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There is no point to extending commitments in Afghanistan

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On Jan. 22, US National Security Advisor Jake Sullivan told his Afghan counterpart that the Biden Administration would assess whether the Taliban are living up to their commitments to cut ties with terrorist groups. While such an assessment is entirely reasonable for an incoming Administration, it must not be used as an excuse to halt the May 2021 end date of our military operations in Afghanistan, which the United States agreed to last year.

The deal brokered by the Trump Administration last February called for the United States to completely withdraw its troops from Afghanistan by May 2021. There were four primary conditions for this withdrawal. The US government and Taliban representatives agreed to a number of conditions. These include a guarantee by the Taliban that Afghanistan would never be used by any group or individual as a base to plan attacks against the United States; a timeline for the withdrawal of all foreign forces from Afghan soil; that the Taliban will start “intra-Afghan negotiations with Afghan sides”; and that a “permanent and comprehensive cease-fire will be an item on the agenda of the intra-Afghan dialogue and negotiations.” 

The conditions not part of the agreement are just as significant.

First, while the terms specified that talks were to begin between the two Afghan sides, there was no requirement that they be concluded before the withdrawal of American troops. Those discussions started last September and are currently ongoing. Second, the agreement did not require a cease-fire to be in effect — it simply stated it had to be an agenda item. Last December, both the Afghan Government and the Taliban representatives exchanged their proposed agenda items, and both included a cease-fire as a discussion item.

The Biden national security team must resist the temptation to dismiss the agreement or seek to unilaterally modify the terms. The United States has been fighting a pointless, unnecessary war in Afghanistan for nearly two decades. As of now, there is a firm date for the bleeding to stop and our participation in the war to end.

Already, many pundits in Washington are lobbying the new administration to cancel the withdrawal timeline and wait until the two sides have concluded a peace agreement. Not only is this not a provision of our February 2020 deal, abrogating it would almost certainly extend the fighting and might put the negotiations in peril.

The Taliban remain adamant that they have lived up to their side of the deal. They have stopped directly targeting US Forces. Taliban spokesman Mohammad Naeem recently  told Tolo News that their side remains, firm on the commitment it agreed to. Yet a Taliban official last month warned that “if the US Forces do not withdraw from Afghanistan, we will resume our attacks against them.”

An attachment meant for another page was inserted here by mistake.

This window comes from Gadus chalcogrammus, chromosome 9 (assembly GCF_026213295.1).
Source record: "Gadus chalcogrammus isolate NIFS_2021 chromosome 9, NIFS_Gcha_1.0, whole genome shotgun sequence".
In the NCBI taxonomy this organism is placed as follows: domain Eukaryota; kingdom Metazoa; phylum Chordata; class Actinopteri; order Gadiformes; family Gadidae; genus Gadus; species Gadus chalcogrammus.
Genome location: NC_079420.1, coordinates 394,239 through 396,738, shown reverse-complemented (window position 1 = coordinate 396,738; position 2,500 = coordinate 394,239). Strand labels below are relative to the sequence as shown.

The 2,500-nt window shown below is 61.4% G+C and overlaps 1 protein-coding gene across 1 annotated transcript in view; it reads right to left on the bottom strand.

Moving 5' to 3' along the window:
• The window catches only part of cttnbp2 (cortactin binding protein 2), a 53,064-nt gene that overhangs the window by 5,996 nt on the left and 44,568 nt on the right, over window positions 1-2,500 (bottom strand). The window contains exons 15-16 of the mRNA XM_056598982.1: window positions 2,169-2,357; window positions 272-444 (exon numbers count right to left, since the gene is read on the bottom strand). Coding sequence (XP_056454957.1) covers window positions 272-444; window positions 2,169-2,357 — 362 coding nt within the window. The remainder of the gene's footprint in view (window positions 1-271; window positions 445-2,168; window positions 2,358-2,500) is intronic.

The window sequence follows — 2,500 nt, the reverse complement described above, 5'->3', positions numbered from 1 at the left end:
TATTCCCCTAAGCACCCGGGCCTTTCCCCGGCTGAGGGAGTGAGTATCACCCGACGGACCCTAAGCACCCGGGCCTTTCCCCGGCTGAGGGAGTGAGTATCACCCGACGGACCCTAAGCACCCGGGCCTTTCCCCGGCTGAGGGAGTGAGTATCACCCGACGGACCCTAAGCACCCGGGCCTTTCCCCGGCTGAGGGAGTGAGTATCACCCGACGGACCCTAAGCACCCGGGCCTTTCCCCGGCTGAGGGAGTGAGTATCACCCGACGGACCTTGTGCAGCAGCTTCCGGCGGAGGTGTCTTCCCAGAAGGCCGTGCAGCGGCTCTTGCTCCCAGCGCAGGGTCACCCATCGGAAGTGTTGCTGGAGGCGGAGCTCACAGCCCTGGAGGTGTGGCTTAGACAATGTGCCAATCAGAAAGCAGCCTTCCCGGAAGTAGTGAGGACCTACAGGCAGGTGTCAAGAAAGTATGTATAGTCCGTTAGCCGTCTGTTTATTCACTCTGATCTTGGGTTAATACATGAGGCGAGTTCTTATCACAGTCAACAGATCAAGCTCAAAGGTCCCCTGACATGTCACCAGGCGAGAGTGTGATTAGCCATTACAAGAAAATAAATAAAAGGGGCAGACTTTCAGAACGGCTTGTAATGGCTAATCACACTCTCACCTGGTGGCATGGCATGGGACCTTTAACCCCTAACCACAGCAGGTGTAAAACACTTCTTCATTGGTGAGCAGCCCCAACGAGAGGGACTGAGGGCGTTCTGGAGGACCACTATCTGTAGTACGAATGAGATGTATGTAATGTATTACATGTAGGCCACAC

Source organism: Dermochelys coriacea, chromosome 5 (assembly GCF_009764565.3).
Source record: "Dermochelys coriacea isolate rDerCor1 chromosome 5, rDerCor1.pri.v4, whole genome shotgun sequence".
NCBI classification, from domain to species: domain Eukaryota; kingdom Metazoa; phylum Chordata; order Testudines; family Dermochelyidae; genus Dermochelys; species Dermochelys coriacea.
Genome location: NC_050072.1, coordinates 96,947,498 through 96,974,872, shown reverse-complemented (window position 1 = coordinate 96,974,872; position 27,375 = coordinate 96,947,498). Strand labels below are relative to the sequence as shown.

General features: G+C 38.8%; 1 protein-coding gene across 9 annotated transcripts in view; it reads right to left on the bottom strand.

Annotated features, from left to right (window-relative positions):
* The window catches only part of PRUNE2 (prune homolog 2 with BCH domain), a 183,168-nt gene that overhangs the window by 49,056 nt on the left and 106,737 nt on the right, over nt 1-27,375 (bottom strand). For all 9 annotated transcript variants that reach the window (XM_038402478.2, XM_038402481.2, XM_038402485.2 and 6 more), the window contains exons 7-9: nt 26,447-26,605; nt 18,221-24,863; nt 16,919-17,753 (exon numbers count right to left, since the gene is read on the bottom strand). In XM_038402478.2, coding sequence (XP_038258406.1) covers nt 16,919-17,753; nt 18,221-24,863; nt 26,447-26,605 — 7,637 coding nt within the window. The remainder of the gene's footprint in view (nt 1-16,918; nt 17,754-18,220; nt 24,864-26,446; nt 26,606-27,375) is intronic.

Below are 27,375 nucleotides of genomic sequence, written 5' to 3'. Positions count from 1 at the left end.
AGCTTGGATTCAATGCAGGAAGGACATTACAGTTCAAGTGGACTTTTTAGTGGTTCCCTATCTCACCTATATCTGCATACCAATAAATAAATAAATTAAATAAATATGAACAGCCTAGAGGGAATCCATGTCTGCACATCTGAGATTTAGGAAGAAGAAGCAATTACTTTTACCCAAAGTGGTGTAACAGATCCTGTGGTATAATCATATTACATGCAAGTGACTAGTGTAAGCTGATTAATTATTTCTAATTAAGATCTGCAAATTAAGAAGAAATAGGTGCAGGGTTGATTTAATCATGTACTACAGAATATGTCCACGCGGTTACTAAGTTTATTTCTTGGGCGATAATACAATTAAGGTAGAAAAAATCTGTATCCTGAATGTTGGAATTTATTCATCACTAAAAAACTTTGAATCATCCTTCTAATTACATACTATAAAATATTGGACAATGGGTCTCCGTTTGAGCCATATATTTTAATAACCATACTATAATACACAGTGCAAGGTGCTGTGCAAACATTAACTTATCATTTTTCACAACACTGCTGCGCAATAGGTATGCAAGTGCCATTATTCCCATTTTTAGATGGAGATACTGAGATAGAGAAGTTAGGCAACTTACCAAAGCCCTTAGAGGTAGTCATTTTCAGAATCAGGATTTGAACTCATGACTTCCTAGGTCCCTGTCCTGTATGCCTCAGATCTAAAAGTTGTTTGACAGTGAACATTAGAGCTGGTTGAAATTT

Many supporters of keeping US troops indefinitely fighting in Afghanistan claim – with some justification – that we cannot trust the Taliban’s promises and base our security on mere words. Washington should never entrust our security to promises given by any adversary. Fortunately, American national security is secured by our own, powerful intelligence and military capacity.

The US military has the ability to identify emerging or imminent threats against our country and then to project combat power anywhere on the globe to conduct a direct, targeted strike against the target. The US government has demonstrated this capability in several high-profile strikes in recent years, including taking out al-Qaeda leader Osama bin Laden in 2013 and ISIS leader Abu Bakr al-Baghdadi in 2019.

This same unblinking intelligence-strike capability already keeps the US safe from terror attacks, no matter where in the world the threat may materialize. We do not need combat troops permanently on the ground in Afghanistan in order to strike at threats to our country that may arise from there.

The best thing the Biden Administration can do after it completes its assessment of the 2020 agreement with the Taliban is to remain on schedule and complete the military withdrawal by May. The problems in Afghanistan are only going to be resolved by the parties that must live with the results. Keeping American troops beyond May will only extend our military futility and do nothing to focus the two sides on reaching a negotiated settlement.

 

Daniel L. Davis is a Senior Fellow for Defense Priorities and a former Lt. Col. in the US Army who deployed into combat zones four times. He is the author of “The Eleventh Hour in 2020 America.”